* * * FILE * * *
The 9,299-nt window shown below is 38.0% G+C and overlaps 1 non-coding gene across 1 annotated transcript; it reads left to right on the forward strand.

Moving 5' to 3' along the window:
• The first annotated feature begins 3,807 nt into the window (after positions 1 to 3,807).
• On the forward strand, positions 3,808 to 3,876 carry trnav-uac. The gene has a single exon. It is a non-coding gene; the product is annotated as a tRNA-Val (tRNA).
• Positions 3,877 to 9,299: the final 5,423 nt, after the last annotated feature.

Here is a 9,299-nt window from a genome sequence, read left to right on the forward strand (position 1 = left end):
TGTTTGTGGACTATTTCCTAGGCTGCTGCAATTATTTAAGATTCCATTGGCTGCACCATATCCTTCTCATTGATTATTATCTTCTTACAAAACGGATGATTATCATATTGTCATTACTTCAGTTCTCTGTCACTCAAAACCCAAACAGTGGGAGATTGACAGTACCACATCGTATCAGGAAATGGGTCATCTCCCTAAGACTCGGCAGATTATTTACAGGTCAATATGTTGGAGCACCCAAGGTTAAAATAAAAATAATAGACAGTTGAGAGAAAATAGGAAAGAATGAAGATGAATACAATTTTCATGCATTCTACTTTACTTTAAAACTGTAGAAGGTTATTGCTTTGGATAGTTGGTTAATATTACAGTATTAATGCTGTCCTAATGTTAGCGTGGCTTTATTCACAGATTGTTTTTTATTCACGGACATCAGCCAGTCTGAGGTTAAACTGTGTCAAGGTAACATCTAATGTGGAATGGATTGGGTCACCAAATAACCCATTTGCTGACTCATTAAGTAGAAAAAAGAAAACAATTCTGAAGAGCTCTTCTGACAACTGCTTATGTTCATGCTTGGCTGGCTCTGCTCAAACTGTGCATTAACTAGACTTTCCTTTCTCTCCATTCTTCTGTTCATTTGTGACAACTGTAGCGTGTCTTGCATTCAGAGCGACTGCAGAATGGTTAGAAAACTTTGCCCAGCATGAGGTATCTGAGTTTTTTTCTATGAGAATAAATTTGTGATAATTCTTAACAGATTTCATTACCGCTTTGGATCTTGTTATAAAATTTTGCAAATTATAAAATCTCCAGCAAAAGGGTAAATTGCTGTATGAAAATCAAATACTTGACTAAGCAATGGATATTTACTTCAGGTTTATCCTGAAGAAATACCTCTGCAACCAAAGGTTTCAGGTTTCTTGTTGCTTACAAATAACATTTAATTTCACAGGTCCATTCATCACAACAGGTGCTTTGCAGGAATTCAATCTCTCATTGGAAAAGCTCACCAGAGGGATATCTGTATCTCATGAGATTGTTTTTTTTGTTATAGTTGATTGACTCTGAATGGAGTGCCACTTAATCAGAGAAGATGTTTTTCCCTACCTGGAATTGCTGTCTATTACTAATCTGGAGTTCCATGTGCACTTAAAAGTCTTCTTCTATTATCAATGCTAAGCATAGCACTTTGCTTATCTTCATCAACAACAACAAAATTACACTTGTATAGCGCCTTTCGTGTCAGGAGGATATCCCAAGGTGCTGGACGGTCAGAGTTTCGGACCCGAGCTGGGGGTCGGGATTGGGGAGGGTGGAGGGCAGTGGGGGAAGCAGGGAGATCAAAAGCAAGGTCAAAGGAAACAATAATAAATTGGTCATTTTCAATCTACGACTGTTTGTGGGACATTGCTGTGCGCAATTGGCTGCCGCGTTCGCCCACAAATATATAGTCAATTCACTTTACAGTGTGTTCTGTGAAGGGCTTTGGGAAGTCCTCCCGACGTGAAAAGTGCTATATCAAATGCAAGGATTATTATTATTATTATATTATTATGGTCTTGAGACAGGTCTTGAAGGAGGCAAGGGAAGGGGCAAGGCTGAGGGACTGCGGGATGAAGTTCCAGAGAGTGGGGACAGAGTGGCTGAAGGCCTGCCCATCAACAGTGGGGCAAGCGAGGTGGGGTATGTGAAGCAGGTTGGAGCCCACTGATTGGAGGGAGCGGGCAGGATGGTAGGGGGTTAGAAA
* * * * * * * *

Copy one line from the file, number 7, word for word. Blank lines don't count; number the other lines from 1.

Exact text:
TGTTTGTGGACTATTTCCTAGGCTGCTGCAATTATTTAAGATTCCATTGGCTGCACCATATCCTTCTCATTGATTATTATCTTCTTACAAAACGGATGATTATCATATTGTCATTACTTCAGTTCTCTGTCACTCAAAACCCAAACAGTGGGAGATTGACAGTACCACATCGTATCAGGAAATGGGTCATCTCCCTAAGACTCGGCAGATTATTTACAGGTCAATATGTTGGAGCACCCAAGGTTAAAATAAAAATAATAGACAGTTGAGAGAAAATAGGAAAGAATGAAGATGAATACAATTTTCATGCATTCTACTTTACTTTAAAACTGTAGAAGGTTATTGCTTTGGATAGTTGGTTAATATTACAGTATTAATGCTGTCCTAATGTTAGCGTGGCTTTATTCACAGATTGTTTTTTATTCACGGACATCAGCCAGTCTGAGGTTAAACTGTGTCAAGGTAACATCTAATGTGGAATGGATTGGGTCACCAAATAACCCATTTGCTGACTCATTAAGTAGAAAAAAGAAAACAATTCTGAAGAGCTCTTCTGACAACTGCTTATGTTCATGCTTGGCTGGCTCTGCTCAAACTGTGCATTAACTAGACTTTCCTTTCTCTCCATTCTTCTGTTCATTTGTGACAACTGTAGCGTGTCTTGCATTCAGAGCGACTGCAGAATGGTTAGAAAACTTTGCCCAGCATGAGGTATCTGAGTTTTTTTCTATGAGAATAAATTTGTGATAATTCTTAACAGATTTCATTACCGCTTTGGATCTTGTTATAAAATTTTGCAAATTATAAAATCTCCAGCAAAAGGGTAAATTGCTGTATGAAAATCAAATACTTGACTAAGCAATGGATATTTACTTCAGGTTTATCCTGAAGAAATACCTCTGCAACCAAAGGTTTCAGGTTTCTTGTTGCTTACAAATAACATTTAATTTCACAGGTCCATTCATCACAACAGGTGCTTTGCAGGAATTCAATCTCTCATTGGAAAAGCTCACCAGAGGGATATCTGTATCTCATGAGATTGTTTTTTTTGTTATAGTTGATTGACTCTGAATGGAGTGCCACTTAATCAGAGAAGATGTTTTTCCCTACCTGGAATTGCTGTCTATTACTAATCTGGAGTTCCATGTGCACTTAAAAGTCTTCTTCTATTATCAATGCTAAGCATAGCACTTTGCTTATCTTCATCAACAACAACAAAATTACACTTGTATAGCGCCTTTCGTGTCAGGAGGATATCCCAAGGTGCTGGACGGTCAGAGTTTCGGACCCGAGCTGGGGGTCGGGATTGGGGAGGGTGGAGGGCAGTGGGGGAAGCAGGGAGATCAAAAGCAAGGTCAAAGGAAACAATAATAAATTGGTCATTTTCAATCTACGACTGTTTGTGGGACATTGCTGTGCGCAATTGGCTGCCGCGTTCGCCCACAAATATATAGTCAATTCACTTTACAGTGTGTTCTGTGAAGGGCTTTGGGAAGTCCTCCCGACGTGAAAAGTGCTATATCAAATGCAAGGATTATTATTATTATTATATTATTATGGTCTTGAGACAGGTCTTGAAGGAGGCAAGGGAAGGGGCAAGGCTGAGGGACTGCGGGATGAAGTTCCAGAGAGTGGGGACAGAGTGGCTGAAGGCCTGCCCATCAACAGTGGGGCAAGCGAGGTGGGGTATGTGAAGCAGGTTGGAGCCCACTGATTGGAGGGAGCGGGCAGGATGGTAGGGGGTTAGAAA